Neither do they queue up at food banks every week as many Britons just like Mrs Bottrill do every day; they order up the sort of banquet that would make Henry VIII feel faint then saunter off leaving someone else to pick up the tab.

Most of the people who will be hit hard by the ‘bedroom tax’ and the rest of the austerity agenda aren’t ‘scroungers’ riding for free they’re hard working people struggling to make ends meet.

The tax that drove this innocent woman to her death has nothing to do with fairness; it is manifestly unjust, or even to do with balancing the books. It is an exercise in pure political cynicism, an attempt to blow long and hard on the dog whistle to appeal to disenchanted Tory voters in the shires whilst using the sillier end of the tabloid press to set the people hurt most by the cuts fighting amongst themselves.

Shamefully it seems to have worked, all week the media has focussed on the tedious squabble within the Conservative Party over Europe. Once upon a time Labour would fought the corner of women like Mrs Bottrill, not any more, the grassroots are demoralised and the leadership, after making the required noises moved on to the next photo-opportunity and the next sound bite.

Those people who think fairness is more than just a glib phrase used by politicians on the make should remember Stephanie Bottrill and how she died, particularly when it comes to casting their vote.

Friday, 10 May 2013

Hollowed out Labour, misfiring tweets and the perils of motherhood

Thirteen years in office left the Labour Party ‘hollowed out’ according to shadow cabinet member Sadiq Khan.

Speaking on the BBC he said ‘what you’ve got to realise is between 1997 and 2010 we did some remarkable things in government, but we lost five million voters, we lost tens of thousands of members, we lost thousands of activists and thousands of councillors.’

Gaining more than two hundred councillors in last week’s local elections has reversed the worst of the losses incurred under Gordon Brown, but Labour’s success was overshadowed by that of UKIP. The party has, according to Mr Khan, recruited fifty thousand new members since 2010 and is trying to persuade many of them to stand in areas where Labour currently has little representation.

The task now, he said, was to ‘make sure the public understand we’ve got new policies that can persuade them to give us their trust in 2015.’

Put like that it all sounds so simple, just a matter of recruiting shed loads of new members, tell them about your shiny new policies than sit back and watch the votes stack up.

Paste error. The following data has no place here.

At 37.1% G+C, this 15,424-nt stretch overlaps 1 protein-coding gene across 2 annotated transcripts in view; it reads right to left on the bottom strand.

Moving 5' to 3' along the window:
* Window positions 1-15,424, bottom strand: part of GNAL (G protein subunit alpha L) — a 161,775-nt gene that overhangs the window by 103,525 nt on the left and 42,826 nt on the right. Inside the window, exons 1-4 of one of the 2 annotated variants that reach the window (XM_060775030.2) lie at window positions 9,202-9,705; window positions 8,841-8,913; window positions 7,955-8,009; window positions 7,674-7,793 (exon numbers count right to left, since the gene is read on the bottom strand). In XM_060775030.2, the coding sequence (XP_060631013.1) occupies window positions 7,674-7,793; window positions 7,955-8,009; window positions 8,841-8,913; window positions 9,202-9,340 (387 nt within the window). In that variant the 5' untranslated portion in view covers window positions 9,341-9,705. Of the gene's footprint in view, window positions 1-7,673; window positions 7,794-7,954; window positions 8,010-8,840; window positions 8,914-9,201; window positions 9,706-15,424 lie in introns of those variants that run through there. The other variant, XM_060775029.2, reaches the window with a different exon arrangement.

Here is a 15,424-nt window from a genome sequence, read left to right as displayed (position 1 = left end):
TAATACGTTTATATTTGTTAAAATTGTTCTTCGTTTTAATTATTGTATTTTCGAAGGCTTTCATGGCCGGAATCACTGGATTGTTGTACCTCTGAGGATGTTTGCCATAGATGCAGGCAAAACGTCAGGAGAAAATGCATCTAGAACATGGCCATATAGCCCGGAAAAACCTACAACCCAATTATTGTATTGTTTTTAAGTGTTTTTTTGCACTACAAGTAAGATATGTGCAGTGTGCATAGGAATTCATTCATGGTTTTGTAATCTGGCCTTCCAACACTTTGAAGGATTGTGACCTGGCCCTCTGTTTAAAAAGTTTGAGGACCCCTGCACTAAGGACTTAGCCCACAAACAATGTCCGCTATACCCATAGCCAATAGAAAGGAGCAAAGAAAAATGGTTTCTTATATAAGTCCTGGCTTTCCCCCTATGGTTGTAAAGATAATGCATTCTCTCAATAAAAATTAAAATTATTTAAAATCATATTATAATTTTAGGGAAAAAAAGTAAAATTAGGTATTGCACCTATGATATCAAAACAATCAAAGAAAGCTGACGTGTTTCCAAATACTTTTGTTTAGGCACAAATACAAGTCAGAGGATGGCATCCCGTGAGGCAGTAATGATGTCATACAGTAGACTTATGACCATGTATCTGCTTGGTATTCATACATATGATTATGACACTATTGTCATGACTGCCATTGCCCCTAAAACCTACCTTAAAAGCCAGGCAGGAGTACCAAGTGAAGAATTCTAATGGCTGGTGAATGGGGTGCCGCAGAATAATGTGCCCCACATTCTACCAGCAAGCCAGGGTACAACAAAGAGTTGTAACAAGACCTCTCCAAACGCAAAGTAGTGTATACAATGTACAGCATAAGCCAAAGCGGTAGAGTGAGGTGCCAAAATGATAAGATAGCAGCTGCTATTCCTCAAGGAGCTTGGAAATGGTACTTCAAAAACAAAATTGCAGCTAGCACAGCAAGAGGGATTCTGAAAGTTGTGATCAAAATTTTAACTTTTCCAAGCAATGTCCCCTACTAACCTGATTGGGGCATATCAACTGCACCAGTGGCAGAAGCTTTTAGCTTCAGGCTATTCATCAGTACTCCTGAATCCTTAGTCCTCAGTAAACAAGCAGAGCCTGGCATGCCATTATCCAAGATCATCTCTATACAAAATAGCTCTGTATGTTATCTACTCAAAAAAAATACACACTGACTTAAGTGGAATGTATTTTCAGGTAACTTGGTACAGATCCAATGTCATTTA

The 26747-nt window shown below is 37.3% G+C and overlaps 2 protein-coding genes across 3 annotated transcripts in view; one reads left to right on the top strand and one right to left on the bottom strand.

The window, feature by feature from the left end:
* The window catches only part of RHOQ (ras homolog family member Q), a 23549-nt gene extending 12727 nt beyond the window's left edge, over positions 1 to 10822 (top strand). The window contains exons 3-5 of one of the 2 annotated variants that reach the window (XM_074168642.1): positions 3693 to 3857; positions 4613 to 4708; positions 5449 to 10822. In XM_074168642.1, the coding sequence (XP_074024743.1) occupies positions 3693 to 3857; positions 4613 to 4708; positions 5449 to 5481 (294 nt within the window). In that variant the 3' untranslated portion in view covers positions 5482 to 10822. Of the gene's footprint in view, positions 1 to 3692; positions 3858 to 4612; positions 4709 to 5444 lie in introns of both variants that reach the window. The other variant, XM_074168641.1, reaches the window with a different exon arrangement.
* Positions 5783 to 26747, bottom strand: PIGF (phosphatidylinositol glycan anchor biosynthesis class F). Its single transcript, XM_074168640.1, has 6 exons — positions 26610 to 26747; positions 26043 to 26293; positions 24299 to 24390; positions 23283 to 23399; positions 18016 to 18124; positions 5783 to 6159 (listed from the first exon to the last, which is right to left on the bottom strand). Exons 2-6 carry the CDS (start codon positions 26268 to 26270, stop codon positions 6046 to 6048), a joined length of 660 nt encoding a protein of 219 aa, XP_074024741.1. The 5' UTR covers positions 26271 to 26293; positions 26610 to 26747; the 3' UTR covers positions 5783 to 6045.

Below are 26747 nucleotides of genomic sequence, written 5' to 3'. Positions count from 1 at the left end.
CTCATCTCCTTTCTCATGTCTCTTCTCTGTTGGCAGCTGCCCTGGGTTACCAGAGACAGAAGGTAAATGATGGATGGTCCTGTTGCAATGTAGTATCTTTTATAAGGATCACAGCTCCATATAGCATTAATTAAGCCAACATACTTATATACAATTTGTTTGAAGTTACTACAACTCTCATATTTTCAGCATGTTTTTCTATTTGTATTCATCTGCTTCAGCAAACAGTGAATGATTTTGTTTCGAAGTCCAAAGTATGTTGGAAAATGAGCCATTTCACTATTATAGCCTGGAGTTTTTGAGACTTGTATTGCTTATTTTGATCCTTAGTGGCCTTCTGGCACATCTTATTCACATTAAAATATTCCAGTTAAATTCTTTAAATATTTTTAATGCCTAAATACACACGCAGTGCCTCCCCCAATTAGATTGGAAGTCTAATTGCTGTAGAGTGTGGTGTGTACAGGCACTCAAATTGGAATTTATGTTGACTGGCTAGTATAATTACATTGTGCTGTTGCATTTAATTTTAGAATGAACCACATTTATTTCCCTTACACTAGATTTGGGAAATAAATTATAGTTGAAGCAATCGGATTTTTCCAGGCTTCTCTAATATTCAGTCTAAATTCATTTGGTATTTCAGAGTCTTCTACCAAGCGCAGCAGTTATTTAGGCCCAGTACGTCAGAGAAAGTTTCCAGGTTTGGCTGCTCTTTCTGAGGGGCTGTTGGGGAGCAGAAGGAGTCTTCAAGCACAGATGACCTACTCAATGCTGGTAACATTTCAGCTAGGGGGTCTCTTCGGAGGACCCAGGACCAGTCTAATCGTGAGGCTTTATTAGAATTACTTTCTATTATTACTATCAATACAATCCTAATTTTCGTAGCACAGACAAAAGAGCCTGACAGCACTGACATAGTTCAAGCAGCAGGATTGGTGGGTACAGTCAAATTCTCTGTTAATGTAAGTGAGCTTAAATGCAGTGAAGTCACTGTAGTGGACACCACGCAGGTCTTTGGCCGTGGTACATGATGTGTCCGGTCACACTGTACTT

In the real world things aren’t quite so simple, for a start many of those new members are actually ‘supporters’, they have little involvement in the life of the party beyond sending off a donation now and then. As for the new policies that are going to turn them all into activists overnight, they’re always coming; but never seem to actually arrive.

About the only thing Sadiq Khan said with which I can agree is that the Labour Party has indeed been ‘hollowed out.’ Only it wasn’t, as he suggests an accidental side-effect of being in office, it was done intentionally by the two dysfunctional men who led the party from 1994.

Alex Ferguson has announced his retirement as manager of Manchester United this week, cue much lamentation from the terraces and one mistimed tweet from Ed Milliband.

As is so often the way when politicians and popular culture meet he made a fool of himself, his message, which read ‘Proud man. Great manger. Staunch Labour Party supporter. Sir Alex Ferguson will never be forgotten,’ was interpreted as suggesting the great man had died, rather than just decided to spend more time with his racehorses.

Actually I doubt Red Ed and his aides even know who Alex Ferguson is, it is a miracle the leader of the opposition didn’t end up on the World at One babbling away about how he’d watched every wicket he took in the Grand National. Like Gordon Brown before him Milliband is a bookish man and he does neither himself nor his party any favours by blundering out of the library to comment on things he is only vaguely aware even exist like premiership football.

The UK has come twenty third in a list of one hundred and seventy six countries ranked by Save the Children by their quality as a place in which to be a mother.